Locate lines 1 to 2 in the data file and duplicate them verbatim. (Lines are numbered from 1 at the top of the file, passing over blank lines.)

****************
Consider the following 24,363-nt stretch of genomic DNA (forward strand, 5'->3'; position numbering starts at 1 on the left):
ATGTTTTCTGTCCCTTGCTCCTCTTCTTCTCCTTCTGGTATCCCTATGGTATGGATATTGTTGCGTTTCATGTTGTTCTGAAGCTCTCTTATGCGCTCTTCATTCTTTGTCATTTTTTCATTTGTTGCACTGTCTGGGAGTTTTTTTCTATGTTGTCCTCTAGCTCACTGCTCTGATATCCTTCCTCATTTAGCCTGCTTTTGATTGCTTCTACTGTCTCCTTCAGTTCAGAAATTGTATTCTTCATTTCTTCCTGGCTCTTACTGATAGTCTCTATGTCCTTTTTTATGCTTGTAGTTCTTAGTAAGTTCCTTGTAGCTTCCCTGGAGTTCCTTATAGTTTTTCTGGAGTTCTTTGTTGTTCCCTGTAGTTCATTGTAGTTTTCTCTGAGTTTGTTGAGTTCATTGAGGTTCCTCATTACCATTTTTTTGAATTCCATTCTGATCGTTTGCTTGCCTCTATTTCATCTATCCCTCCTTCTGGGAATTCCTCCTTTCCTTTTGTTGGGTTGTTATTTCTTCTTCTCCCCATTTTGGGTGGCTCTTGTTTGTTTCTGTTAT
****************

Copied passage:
Consider the following 24,363-nt stretch of genomic DNA (forward strand, 5'->3'; position numbering starts at 1 on the left):
ATGTTTTCTGTCCCTTGCTCCTCTTCTTCTCCTTCTGGTATCCCTATGGTATGGATATTGTTGCGTTTCATGTTGTTCTGAAGCTCTCTTATGCGCTCTTCATTCTTTGTCATTTTTTCATTTGTTGCACTGTCTGGGAGTTTTTTTCTATGTTGTCCTCTAGCTCACTGCTCTGATATCCTTCCTCATTTAGCCTGCTTTTGATTGCTTCTACTGTCTCCTTCAGTTCAGAAATTGTATTCTTCATTTCTTCCTGGCTCTTACTGATAGTCTCTATGTCCTTTTTTATGCTTGTAGTTCTTAGTAAGTTCCTTGTAGCTTCCCTGGAGTTCCTTATAGTTTTTCTGGAGTTCTTTGTTGTTCCCTGTAGTTCATTGTAGTTTTCTCTGAGTTTGTTGAGTTCATTGAGGTTCCTCATTACCATTTTTTTGAATTCCATTCTGATCGTTTGCTTGCCTCTATTTCATCTATCCCTCCTTCTGGGAATTCCTCCTTTCCTTTTGTTGGGTTGTTATTTCTTCTTCTCCCCATTTTGGGTGGCTCTTGTTTGTTTCTGTTAT